On Thursday, the House Judiciary Committee voted 7-1 to approve a resolution requesting that the state’s Legislative Reference Bureau “conduct a study on the feasibility and advisability of decriminalising the illegal possession of drugs for personal use in Hawaii” so that such conduct “would constitute an administrative or civil violation rather than a criminal offense.”
It now heads to the House floor, where a vote could come as soon as this week.
Pam Lichty, president of the Drug Policy Action Group, was in attendance at the committee hearing and said that the resolution was slightly amended to limit the scope of the proposed study by the Legislative Reference Bureau to only those drug offenses that are a C class felony or below.
Charlotte A. Carter-Yamauchi, the bureau’s acting director, had testified that conducting a top-to-bottom review of all the state’s drug penalties could “prove to be overwhelming.”
Carl Bergquist, executive director of the Drug Policy Forum of Hawaii, said that advocates are “very excited” to see the proposal moving forward.
“This study comes at a time when our state’s lawmakers and those around the country are having a double awakening regarding the failed War on Drugs,” he said. “At the the same time that the system of mass incarceration and criminalisation is being repudiated, people are finally beginning to see drug users as patients in need of treatment and not prisoners to be locked up. Studying and ultimately changing these laws marks the beginning. It is great to see Hawai’i blaze the trail.”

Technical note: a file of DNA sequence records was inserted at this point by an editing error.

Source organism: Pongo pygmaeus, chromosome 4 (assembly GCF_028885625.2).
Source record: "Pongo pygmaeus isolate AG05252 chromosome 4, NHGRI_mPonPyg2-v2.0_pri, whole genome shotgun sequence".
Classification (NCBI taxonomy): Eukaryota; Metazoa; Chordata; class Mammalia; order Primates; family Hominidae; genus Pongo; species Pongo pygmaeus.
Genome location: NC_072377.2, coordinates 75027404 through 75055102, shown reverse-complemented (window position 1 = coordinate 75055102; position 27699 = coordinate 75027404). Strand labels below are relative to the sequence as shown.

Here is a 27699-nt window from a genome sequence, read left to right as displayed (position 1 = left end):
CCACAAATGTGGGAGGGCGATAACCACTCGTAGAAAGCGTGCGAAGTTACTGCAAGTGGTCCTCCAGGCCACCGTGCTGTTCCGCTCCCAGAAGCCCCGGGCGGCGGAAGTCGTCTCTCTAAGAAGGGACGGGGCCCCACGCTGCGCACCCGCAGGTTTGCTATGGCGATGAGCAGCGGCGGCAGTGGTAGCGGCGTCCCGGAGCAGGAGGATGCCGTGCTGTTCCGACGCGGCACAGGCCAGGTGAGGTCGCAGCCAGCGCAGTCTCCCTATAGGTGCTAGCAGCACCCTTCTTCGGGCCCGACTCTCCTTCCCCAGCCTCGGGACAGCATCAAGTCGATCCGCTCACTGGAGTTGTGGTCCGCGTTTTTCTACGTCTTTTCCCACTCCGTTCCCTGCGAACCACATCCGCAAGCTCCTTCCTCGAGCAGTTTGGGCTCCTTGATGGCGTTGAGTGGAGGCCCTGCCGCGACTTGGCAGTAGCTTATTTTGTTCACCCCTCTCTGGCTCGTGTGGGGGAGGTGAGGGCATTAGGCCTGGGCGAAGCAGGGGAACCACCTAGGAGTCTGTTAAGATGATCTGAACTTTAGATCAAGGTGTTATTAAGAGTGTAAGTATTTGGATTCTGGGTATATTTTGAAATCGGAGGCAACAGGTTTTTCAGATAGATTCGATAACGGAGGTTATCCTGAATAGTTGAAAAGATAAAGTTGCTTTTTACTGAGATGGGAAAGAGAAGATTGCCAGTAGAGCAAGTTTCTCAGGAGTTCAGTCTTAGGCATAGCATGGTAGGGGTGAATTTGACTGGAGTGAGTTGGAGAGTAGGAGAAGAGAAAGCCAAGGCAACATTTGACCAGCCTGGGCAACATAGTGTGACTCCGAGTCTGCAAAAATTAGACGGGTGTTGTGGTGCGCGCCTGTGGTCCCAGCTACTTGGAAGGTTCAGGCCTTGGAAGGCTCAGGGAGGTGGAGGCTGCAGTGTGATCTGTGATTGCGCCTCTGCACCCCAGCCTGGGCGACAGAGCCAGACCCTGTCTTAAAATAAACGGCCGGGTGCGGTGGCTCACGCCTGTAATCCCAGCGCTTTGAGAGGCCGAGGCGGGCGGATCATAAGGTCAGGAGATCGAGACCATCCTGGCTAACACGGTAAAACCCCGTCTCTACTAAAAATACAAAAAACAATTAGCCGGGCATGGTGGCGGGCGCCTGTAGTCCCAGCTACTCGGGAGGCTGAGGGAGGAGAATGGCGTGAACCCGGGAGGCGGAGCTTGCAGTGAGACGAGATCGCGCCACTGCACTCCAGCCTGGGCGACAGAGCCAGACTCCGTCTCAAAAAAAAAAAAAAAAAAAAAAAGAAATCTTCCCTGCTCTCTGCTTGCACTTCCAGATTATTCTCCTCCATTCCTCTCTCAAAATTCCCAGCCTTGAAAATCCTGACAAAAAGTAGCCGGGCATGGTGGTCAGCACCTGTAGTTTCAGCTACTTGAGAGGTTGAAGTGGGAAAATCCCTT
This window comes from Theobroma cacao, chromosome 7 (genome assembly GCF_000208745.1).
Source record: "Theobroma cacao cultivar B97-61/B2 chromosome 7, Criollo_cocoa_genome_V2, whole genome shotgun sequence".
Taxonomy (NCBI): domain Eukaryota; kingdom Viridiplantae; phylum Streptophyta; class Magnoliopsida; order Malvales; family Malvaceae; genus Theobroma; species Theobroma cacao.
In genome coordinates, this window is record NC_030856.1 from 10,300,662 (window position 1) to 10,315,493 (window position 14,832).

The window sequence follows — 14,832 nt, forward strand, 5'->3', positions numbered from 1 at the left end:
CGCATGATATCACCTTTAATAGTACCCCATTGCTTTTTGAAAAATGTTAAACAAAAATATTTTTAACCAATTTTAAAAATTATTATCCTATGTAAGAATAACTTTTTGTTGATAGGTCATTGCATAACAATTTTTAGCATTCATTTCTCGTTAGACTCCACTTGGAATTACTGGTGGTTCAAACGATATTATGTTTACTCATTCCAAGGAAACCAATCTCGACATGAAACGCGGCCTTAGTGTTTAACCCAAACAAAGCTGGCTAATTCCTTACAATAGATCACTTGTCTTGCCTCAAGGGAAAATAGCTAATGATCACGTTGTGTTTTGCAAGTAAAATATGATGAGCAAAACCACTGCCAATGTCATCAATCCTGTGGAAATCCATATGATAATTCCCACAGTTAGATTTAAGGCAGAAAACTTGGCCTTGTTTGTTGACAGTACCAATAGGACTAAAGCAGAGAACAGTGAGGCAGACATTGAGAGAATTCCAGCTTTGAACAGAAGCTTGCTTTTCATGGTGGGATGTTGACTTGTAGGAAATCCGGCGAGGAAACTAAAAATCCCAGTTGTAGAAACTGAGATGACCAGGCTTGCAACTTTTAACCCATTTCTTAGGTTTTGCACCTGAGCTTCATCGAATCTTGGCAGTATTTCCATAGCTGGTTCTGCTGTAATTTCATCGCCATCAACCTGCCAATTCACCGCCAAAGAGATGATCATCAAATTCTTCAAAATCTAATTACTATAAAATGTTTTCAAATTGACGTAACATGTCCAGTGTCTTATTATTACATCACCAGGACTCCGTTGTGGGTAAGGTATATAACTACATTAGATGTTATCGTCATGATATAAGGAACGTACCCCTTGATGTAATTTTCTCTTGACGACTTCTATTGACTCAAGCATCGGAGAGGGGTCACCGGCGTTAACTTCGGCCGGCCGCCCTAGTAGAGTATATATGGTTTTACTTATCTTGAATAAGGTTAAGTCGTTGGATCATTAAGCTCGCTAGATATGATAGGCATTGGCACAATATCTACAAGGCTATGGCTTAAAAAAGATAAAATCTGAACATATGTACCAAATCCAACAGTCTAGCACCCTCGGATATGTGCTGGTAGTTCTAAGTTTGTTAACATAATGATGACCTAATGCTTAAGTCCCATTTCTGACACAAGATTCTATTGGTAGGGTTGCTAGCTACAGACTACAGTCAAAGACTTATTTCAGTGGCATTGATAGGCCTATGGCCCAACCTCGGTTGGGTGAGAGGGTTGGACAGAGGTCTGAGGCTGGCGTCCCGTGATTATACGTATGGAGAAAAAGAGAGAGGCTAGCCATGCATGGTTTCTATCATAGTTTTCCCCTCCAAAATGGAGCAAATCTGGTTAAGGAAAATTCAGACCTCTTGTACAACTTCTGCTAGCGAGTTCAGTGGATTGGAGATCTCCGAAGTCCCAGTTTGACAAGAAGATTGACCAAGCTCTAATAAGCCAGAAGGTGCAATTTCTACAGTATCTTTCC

The same day the Hawaii committee voted to approve the study resolution, a panel of leading health experts from around the world recommended global drug decriminalisation.
Doing so can lead to “significant financial savings, less incarceration, significant public health benefits and no significant increase in drug use,” said the commission, which was set up by leading British medical journal The Lancet and top U.S. medical school Johns Hopkins University.
The Hawaii study, which would be due later this year in preparation for the legislature’s 2017 session, would examine Portugal’s decriminalisation of drugs as a possible model for the state.
In 2001, that country decriminalised all drugs, including cannabis, heroin and cocaine. While use and possession remain technically illegal, people caught with small amounts of drugs are not arrested or sent to prison. Rather, they are brought before three-member commissions that can recommend treatment or assign fines and other administrative remedies. Drug trafficking and sales are still punishable as crimes.
A 2009 Cato Institute report, cited in the Hawaii House resolution, found that since decriminalisation went into effect, drug use by Portuguese teenagers has dropped, as have drug-related deaths and HIV/AIDS rates among drug users. Enrollment in drug treatment is up.
As a concurrent resolution, the Hawaii proposal would not need the support of Gov. David Ige (D). But, because it would not have the force of law, it merely requests that the study be done without mandating it.
According to the state’s legislative calendar, the resolution needs to pass the House and cross over to the Senate by next Thursday, April 7 in order to have a chance of being enacted this year.